Journal of Food Microbiology

Research Article - Journal of Food Microbiology (2017) Volume 1, Issue 1

Tuberculosis in wild boar and the risk of human infection by Mycobacterium bovis results of a study conducted in Southern Italy

The presence of tuberculosis infection in wild boar populations in a southern Italian territory was investigated, in order to discern any epidemiological and spatial correlations between the strains of Mycobacterium tuberculosis complex isolated in wild boar and humans who share the same territory. We also evaluated the presence and level of contamination by Mycobacterium tuberculosis complex in meat from wild boar killed during the hunting season. Although the presence of tuberculosis infection in wild boar has been amply demonstrated, little information is currently available regarding the risk of direct human infection through the handling and consumption of the meat of infected animals. Consequently, the risk of humans being infected through eating raw or insufficiently cooked meats contaminated during butchery, albeit deemed probable, has not yet been sufficiently proved. Culture tests were carried out on organs and lymph-nodes presenting suspected tubercular lesions from 250 slaughtered wild boars; spoligotyping tests were then conducted on the strains of Mycobacterium bovis obtained, in order to compare these with the strains of Mycobacterium bovis isolated from human patients. The results showed a genetic correlation between the SB1565 genotype isolated from wild boar and the same genotype isolated from a human patient with clinically manifested tuberculosis. Moreover, a genetic correlation was seen between the genotypes SB1565 and SB0120 and the strains of Mycobacterium bovis isolated from cattle.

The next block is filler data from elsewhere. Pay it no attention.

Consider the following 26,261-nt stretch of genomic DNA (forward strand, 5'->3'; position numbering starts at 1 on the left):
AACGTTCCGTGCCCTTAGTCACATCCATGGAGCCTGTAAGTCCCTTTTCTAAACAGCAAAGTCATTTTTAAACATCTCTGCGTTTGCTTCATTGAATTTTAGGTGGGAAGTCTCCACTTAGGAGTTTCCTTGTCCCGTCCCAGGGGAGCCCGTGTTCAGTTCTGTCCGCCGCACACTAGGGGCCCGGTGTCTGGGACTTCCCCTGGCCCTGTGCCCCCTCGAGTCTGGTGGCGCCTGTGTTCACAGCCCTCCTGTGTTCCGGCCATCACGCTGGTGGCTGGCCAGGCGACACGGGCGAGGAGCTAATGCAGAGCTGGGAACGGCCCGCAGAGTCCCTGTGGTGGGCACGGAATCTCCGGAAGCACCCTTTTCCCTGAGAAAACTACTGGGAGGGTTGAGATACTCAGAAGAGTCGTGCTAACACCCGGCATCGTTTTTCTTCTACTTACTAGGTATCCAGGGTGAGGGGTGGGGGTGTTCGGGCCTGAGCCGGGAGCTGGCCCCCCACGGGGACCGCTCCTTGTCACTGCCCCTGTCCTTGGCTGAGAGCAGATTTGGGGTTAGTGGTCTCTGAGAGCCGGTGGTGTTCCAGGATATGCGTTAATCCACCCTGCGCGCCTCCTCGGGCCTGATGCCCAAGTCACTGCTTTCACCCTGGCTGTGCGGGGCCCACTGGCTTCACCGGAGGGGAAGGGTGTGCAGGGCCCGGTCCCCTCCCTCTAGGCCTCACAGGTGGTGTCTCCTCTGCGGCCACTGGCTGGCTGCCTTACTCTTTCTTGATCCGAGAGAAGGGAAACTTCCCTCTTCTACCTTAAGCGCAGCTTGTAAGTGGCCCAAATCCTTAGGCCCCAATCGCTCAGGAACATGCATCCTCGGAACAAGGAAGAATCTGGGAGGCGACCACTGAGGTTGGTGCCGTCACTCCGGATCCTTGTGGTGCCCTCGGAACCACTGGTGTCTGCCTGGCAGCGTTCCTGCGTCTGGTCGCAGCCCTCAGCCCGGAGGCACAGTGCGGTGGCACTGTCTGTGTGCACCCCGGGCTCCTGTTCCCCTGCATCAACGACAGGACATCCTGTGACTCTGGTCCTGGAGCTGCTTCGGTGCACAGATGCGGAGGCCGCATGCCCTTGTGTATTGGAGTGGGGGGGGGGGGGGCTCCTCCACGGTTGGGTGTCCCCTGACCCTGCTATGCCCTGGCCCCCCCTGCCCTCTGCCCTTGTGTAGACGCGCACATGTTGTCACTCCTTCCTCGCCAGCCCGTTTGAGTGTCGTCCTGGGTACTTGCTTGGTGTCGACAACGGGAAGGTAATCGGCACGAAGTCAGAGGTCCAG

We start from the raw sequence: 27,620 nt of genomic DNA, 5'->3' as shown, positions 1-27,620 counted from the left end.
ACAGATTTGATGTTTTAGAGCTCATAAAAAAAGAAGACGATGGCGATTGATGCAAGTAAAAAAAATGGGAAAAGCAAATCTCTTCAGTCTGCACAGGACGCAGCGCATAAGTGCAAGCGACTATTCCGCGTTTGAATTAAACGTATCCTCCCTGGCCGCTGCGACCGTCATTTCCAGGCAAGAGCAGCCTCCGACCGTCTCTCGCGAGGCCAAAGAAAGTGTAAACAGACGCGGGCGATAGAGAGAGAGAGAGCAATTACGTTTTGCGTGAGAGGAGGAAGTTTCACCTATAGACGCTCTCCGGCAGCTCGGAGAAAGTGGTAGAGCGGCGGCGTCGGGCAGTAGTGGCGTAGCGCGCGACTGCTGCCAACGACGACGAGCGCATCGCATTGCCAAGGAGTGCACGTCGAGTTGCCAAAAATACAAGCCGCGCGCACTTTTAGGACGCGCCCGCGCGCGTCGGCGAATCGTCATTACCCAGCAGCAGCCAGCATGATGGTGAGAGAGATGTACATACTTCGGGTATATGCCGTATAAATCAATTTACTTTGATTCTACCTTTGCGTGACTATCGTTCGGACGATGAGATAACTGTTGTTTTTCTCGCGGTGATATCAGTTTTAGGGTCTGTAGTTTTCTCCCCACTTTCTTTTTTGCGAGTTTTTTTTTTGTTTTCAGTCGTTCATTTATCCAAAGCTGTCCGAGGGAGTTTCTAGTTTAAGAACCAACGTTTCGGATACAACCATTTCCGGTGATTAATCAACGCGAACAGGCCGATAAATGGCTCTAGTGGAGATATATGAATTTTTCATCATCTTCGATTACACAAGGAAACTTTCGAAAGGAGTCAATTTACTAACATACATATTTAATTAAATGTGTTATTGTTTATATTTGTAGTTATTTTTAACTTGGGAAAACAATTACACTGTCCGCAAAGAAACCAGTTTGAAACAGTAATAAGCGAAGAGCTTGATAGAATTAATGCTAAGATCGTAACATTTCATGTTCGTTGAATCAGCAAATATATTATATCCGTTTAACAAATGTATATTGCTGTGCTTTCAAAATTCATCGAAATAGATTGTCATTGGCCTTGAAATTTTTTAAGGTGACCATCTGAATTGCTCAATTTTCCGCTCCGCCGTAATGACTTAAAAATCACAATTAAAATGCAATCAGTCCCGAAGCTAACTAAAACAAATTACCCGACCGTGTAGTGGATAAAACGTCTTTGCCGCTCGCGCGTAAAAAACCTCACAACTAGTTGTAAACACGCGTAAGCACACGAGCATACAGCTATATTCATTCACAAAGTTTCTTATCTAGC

Author(s): Francesco Casalinuovo, Lucia Ciambrone, Raffaele Grillone, Natalino De Gori

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